Industry bodies reject single EDR scheme

A joint statement by various industry associations has urged the government to rethink its proposed “one-stop shop” for dispute resolution

Industry bodies reject single EDR scheme



A number of peak industry bodies have come together with a joint statement criticising the government’s proposed one stop shop for external dispute resolution (EDR).

The final Ramsey Report into Australia’s three financial sector ombudsman schemes recommends replacing the Financial Ombudsman Service (FOS), the Credit and Investments Ombudsman (CIO), and the Superannuation Complaints Tribunal (SCT) with a single scheme, the Australian Financial Complaints Authority (AFCA).

The joint statement rejecting this proposal was written by the Mortgage and Finance Association of Australia (MFAA), the Customer Owned Banking Association (COBA), the Australian Collectors & Debt Buyers Association (ACDBA), the Association of Securities and Derivatives Advisers of Australia (ASDAA), the Australian Timeshare and Holiday Ownership Council (ATHOC), and the Association of Independently Owned Financial Professionals (AIOFP).

These bodies represent about 80% of all financial firms in the Australian market and are members of either the FOS or the CIO.

“The Associations believe the ‘one stop shop’ will undermine the fabric of external dispute resolution (EDR) in the financial services sector because, as the weight of evidence submitted by industry suggests, the continued and separate existence of FOS, CIO and the SCT is vital in ensuring accountability, innovation and cost control in EDR.”

The Ramsey review based most of its recommendations on insights from consumer advocates who represent fewer than 5% of all complaints taken to the FOS or the CIO, the statement said.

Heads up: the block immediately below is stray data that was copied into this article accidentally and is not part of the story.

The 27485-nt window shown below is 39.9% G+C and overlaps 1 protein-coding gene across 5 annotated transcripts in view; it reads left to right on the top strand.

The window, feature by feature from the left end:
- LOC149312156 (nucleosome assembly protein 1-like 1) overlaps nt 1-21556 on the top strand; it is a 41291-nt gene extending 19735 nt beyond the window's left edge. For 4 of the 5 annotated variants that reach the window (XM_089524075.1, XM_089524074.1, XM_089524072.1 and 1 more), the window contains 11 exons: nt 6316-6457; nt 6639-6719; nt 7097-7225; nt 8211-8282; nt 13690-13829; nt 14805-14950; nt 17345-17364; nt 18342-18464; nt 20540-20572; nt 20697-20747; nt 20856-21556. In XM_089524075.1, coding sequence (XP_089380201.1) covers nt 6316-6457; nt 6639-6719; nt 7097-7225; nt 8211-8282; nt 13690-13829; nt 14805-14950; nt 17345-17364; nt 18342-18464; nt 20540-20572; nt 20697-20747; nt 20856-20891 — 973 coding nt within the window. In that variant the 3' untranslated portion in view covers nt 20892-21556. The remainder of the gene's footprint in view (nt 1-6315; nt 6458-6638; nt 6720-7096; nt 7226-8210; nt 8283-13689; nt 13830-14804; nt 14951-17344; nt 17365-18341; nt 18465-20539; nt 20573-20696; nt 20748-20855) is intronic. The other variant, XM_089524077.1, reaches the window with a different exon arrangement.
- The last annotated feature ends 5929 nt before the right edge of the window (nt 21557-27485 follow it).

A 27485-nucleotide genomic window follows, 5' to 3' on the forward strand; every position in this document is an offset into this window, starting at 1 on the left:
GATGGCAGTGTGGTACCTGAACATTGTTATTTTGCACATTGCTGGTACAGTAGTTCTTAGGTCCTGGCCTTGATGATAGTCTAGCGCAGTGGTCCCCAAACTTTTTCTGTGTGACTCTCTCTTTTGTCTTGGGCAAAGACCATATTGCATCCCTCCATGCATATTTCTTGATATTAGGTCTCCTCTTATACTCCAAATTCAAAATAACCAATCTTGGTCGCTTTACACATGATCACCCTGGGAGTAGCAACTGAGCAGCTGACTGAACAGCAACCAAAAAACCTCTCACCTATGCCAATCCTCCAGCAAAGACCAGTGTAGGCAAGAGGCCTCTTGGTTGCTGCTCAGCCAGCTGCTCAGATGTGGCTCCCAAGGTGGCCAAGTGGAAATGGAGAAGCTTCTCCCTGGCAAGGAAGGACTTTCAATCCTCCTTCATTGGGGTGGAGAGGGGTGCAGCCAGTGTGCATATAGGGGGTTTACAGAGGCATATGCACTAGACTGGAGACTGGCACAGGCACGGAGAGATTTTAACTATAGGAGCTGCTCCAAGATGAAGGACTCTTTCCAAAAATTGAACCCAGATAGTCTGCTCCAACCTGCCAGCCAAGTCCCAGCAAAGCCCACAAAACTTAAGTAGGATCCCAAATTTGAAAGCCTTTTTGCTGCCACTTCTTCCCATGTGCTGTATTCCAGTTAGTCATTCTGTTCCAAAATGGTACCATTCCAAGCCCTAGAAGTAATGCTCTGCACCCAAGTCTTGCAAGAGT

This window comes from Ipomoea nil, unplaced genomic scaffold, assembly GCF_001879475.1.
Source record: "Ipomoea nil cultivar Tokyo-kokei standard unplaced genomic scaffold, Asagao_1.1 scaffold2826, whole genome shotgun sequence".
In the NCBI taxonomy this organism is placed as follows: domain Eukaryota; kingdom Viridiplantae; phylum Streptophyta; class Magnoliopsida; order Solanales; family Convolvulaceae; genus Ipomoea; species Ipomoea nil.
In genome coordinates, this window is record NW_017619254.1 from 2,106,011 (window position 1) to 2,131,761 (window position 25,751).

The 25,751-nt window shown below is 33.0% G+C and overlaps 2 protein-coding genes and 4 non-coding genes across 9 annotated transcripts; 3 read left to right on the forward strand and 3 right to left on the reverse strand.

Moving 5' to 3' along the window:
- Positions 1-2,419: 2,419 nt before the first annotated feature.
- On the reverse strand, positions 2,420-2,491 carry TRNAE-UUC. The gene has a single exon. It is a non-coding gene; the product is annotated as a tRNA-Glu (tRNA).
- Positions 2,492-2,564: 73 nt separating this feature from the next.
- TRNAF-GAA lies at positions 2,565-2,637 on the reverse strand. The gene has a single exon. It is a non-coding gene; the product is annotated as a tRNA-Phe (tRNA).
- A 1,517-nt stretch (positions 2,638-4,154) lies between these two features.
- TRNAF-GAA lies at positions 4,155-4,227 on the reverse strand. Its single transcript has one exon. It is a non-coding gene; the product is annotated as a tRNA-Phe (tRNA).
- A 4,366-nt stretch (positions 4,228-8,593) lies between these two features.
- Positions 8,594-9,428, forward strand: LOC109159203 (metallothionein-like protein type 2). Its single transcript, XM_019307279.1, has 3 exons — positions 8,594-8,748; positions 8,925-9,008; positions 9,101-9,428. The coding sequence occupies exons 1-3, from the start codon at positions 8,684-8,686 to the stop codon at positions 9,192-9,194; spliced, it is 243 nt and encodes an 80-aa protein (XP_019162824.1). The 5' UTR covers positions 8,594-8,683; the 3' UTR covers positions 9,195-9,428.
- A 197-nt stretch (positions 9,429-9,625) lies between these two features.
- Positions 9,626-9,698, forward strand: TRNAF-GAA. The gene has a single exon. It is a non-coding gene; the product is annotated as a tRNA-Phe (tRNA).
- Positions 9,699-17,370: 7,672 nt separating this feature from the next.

“The Associations are also disappointed in the way the Ramsay review was conducted. The panel only held two public consultations with industry, during which it refused to articulate the reasons for proposing a single monopoly scheme and failed to engage with the credible arguments put forward by the Associations.”

EDR success relies on both consumers and financial institutions trusting the scheme’s processes at a high enough level to commit to resolve their disputes through these means, the statement continued.

“Submissions made by the Associations to the Ramsay review expressed the view that a single monopoly scheme would not have the trust or support of over 80% of all financial firms represented by the Associations.”

Furthermore, a one stop shop would benefit large financial firms over smaller ones with thinner margins and lower market share which may struggle to absorb or pass on any additional costs related to the proposed scheme, the associations said.

In a submission delivered to the Treasury earlier this year, the MFAA slammed the recommendation as going against the vast majority of evidence provided, adding that it was “designed to fix a problem that does not exist”.

The proposed monopoly scheme would be focused on the needs of the big banks rather than the brokers since the former generate the most complaints, the MFAA added.

“Adverse findings from a monopoly scheme focused on the big end of town could end a broker’s business, and we don’t believe such a scheme would have the expertise to deal with disputes appropriately.”

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Gov’t reinforces 'one stop shop' for SME loan disputes

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New MFAA CEO delivers very first statement

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